Google Scholar

Gillan, L., Matei, D., Fishman, D. A., Gerbin, C. S., Karlan, B. Y., and Chang, D. D. (2002). Periostin secreted by epithelial ovarian carcinoma is a ligand for alpha(V)beta(3) and alpha(V)beta(5) integrins and promotes cell motility. Cancer Res. 62, 5358–5364.

Google Scholar

Gorenek, B., Blomström Lundqvist, C., Brugada Terradellas, J., Camm, A. J., Hindricks, G., Huber, K., et al. (2014). Cardiac arrhythmias in acute coronary syndromes: position paper from the joint EHRA, ACCA, and EAPCI task force. Eurointervention 16, 1655–1673. doi: 10.1093/europace/euu208

PubMed Abstract | CrossRef Full Text | Google Scholar

Henkel, D. M., Witt, B. J., Gersh, B. J., Jacobsen, S. J., Weston, S. A., Meverden, R. A., et al. (2006). Ventricular arrhythmias after acute myocardial infarction: a 20-year community study. Am. Heart J. 151, 806–812. doi: 10.1016/j.ahj.2005.05.015

PubMed Abstract | CrossRef Full Text | Google Scholar

Hochman-Mendez, C., Curty, E., and Taylor, D. A. (2020a). Change the laminin, change the cardiomyocyte: improve untreatable heart failure. Int. J. Mol. Sci. 21:6013. doi: 10.3390/ijms21176013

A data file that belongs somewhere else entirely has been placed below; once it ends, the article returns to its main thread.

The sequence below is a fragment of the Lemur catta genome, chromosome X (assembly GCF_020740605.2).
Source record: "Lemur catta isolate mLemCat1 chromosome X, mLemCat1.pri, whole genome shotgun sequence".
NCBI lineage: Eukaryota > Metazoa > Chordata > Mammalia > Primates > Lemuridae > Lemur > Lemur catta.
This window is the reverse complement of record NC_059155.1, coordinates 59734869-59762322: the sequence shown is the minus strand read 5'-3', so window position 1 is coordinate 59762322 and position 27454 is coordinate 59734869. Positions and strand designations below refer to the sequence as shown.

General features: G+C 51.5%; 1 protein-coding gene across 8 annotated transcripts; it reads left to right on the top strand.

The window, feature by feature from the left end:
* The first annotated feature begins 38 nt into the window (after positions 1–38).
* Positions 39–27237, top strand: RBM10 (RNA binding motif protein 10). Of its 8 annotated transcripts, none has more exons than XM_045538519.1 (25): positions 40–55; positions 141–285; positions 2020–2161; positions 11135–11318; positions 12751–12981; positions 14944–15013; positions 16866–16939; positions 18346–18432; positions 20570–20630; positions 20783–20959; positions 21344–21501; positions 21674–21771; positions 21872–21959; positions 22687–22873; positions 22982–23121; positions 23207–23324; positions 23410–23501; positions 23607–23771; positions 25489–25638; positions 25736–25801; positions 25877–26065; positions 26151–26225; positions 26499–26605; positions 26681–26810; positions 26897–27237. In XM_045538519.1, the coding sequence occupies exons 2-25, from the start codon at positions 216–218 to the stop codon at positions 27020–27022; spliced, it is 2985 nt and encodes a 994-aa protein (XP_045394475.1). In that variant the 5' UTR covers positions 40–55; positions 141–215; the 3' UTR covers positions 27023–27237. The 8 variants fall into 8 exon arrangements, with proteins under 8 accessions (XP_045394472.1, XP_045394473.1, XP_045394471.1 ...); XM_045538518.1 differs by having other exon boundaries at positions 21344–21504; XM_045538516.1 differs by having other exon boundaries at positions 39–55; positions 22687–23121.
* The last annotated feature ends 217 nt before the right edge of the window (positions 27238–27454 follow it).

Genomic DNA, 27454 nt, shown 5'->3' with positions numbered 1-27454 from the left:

PubMed Abstract | CrossRef Full Text | Google Scholar

Hochman-Mendez, C., Pereira De Campos, D. B., Pinto, R. S., Mendes, B., Rocha, G. M., Monnerat, G., et al. (2020b). Tissue-engineered human embryonic stem cell-containing cardiac patches: evaluating recellularization of decellularized matrix. J. Tissue Eng. 11:2041731420921482.

Google Scholar

Ieda, M., Tsuchihashi, T., Ivey, K. N., Ross, R. S., Hong, T. T., Shaw, R. M., et al. (2009). Cardiac fibroblasts regulate myocardial proliferation through beta1 integrin signaling. Dev. Cell 16, 233–244. doi: 10.1016/j.devcel.2008.12.007

PubMed Abstract | CrossRef Full Text | Google Scholar

Jackman, C. P., Ganapathi, A. M., Asfour, H., Qian, Y., Allen, B. W., Li, Y., et al. (2018). Engineered cardiac tissue patch maintains structural and electrical properties after epicardial implantation. Biomaterials 159, 48–58. doi: 10.1016/j.biomaterials.2018.01.002